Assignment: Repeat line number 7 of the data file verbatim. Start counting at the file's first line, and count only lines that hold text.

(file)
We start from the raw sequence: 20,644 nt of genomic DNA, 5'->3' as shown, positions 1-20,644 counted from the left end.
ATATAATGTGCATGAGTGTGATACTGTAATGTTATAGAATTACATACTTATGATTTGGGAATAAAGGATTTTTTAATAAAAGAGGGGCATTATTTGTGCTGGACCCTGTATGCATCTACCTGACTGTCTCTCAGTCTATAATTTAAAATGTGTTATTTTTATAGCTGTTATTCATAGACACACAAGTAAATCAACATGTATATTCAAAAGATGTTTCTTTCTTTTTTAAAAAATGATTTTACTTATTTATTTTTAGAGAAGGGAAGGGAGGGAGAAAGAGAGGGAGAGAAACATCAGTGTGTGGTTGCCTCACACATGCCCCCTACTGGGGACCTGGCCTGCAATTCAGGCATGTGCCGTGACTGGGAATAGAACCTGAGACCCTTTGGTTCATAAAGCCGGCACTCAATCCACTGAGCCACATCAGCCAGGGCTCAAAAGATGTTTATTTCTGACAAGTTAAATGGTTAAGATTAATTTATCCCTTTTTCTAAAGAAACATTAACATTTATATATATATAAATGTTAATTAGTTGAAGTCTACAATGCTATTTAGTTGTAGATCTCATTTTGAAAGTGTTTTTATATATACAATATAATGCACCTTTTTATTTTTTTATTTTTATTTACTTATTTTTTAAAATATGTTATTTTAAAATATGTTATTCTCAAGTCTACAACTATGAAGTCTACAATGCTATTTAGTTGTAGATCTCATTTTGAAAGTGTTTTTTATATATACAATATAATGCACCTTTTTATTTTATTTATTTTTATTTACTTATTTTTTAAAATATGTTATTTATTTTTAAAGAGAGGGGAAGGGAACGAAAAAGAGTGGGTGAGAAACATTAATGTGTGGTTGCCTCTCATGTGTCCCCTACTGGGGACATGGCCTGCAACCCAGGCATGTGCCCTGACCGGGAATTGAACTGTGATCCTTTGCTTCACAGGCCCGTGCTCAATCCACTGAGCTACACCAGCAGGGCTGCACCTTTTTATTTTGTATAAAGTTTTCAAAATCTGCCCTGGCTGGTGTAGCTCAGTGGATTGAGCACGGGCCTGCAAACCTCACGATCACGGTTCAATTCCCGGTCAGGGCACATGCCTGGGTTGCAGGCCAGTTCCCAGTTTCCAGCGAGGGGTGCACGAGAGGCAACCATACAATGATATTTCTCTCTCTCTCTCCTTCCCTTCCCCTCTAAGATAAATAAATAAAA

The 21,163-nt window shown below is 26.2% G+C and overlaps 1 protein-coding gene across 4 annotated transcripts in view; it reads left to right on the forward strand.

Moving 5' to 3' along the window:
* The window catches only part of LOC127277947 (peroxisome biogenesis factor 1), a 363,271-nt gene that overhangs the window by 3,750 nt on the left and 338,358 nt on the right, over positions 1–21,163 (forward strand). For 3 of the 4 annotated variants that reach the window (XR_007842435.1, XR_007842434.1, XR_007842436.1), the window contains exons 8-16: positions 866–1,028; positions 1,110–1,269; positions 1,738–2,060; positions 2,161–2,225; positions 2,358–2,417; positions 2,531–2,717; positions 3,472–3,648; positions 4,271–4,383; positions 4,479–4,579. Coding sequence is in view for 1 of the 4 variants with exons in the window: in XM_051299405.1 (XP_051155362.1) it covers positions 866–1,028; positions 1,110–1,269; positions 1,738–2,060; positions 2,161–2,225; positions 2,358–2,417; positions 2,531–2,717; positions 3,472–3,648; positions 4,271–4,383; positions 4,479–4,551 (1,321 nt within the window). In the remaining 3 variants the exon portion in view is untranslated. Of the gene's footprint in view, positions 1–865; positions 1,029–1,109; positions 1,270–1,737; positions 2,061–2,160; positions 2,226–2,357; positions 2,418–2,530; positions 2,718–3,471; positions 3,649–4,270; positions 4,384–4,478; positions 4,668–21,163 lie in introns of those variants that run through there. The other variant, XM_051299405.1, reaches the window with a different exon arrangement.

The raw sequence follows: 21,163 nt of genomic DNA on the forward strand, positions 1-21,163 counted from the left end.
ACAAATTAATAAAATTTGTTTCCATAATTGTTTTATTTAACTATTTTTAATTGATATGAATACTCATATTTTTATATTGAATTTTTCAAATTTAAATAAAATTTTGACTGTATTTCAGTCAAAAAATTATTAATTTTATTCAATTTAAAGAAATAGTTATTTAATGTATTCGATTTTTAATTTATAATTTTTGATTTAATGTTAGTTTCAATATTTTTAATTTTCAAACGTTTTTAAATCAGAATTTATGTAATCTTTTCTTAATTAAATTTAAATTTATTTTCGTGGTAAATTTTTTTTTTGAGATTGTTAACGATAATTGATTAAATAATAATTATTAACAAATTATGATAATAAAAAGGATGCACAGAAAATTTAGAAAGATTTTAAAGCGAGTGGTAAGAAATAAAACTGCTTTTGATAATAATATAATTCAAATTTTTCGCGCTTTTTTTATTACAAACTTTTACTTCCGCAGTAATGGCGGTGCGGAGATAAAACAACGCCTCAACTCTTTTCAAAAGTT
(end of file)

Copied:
ACAAATTAATAAAATTTGTTTCCATAATTGTTTTATTTAACTATTTTTAATTGATATGAATACTCATATTTTTATATTGAATTTTTCAAATTTAAATAAAATTTTGACTGTATTTCAGTCAAAAAATTATTAATTTTATTCAATTTAAAGAAATAGTTATTTAATGTATTCGATTTTTAATTTATAATTTTTGATTTAATGTTAGTTTCAATATTTTTAATTTTCAAACGTTTTTAAATCAGAATTTATGTAATCTTTTCTTAATTAAATTTAAATTTATTTTCGTGGTAAATTTTTTTTTTGAGATTGTTAACGATAATTGATTAAATAATAATTATTAACAAATTATGATAATAAAAAGGATGCACAGAAAATTTAGAAAGATTTTAAAGCGAGTGGTAAGAAATAAAACTGCTTTTGATAATAATATAATTCAAATTTTTCGCGCTTTTTTTATTACAAACTTTTACTTCCGCAGTAATGGCGGTGCGGAGATAAAACAACGCCTCAACTCTTTTCAAAAGTT